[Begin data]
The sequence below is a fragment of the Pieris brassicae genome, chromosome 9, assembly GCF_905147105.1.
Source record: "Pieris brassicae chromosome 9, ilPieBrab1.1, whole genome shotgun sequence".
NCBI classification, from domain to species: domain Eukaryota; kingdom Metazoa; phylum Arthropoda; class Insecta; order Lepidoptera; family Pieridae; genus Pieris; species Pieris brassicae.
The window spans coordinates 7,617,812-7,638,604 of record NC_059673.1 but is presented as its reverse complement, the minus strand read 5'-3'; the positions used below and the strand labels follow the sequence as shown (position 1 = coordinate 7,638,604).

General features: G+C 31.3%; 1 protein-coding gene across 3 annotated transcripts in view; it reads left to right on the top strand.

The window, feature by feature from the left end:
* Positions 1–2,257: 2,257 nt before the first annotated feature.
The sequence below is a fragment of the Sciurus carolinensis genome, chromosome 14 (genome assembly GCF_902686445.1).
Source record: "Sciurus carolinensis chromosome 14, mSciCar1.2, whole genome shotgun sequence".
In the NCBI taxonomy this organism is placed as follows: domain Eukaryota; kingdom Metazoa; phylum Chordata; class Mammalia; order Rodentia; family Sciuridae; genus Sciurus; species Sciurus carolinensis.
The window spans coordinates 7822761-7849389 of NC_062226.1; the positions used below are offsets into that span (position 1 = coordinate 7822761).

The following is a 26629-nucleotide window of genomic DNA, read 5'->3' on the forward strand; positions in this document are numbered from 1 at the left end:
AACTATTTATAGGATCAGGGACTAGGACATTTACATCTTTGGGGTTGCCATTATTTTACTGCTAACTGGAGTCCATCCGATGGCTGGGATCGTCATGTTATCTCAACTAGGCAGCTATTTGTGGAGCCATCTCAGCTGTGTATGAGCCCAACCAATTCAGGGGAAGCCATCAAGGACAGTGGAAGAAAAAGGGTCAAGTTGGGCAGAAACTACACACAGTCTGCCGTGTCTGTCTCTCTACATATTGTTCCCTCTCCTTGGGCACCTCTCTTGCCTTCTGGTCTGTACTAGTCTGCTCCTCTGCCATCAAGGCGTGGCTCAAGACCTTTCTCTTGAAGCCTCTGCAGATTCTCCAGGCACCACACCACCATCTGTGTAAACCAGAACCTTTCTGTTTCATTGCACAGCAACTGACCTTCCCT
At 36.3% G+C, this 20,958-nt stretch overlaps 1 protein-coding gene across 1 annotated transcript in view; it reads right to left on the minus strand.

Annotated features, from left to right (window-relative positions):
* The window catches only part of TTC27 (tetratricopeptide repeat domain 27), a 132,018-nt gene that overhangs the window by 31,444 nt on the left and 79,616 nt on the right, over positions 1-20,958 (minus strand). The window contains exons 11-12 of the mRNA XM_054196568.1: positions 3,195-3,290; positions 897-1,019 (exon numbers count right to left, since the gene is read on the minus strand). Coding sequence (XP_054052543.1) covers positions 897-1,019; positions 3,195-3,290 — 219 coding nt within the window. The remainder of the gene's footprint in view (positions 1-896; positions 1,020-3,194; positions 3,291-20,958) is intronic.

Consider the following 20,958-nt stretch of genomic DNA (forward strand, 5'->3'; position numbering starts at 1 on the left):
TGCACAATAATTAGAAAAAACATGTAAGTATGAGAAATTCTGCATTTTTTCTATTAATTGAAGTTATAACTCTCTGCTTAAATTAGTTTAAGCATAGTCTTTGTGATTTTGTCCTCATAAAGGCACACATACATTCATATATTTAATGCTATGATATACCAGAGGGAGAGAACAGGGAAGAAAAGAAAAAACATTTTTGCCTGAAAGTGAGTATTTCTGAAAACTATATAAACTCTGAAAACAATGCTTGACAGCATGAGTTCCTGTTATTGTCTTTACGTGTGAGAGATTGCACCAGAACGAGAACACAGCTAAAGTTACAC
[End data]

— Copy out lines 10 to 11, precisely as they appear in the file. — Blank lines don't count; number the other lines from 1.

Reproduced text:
In the NCBI taxonomy this organism is placed as follows: domain Eukaryota; kingdom Metazoa; phylum Chordata; class Mammalia; order Rodentia; family Sciuridae; genus Sciurus; species Sciurus carolinensis.
The window spans coordinates 7822761-7849389 of NC_062226.1; the positions used below are offsets into that span (position 1 = coordinate 7822761).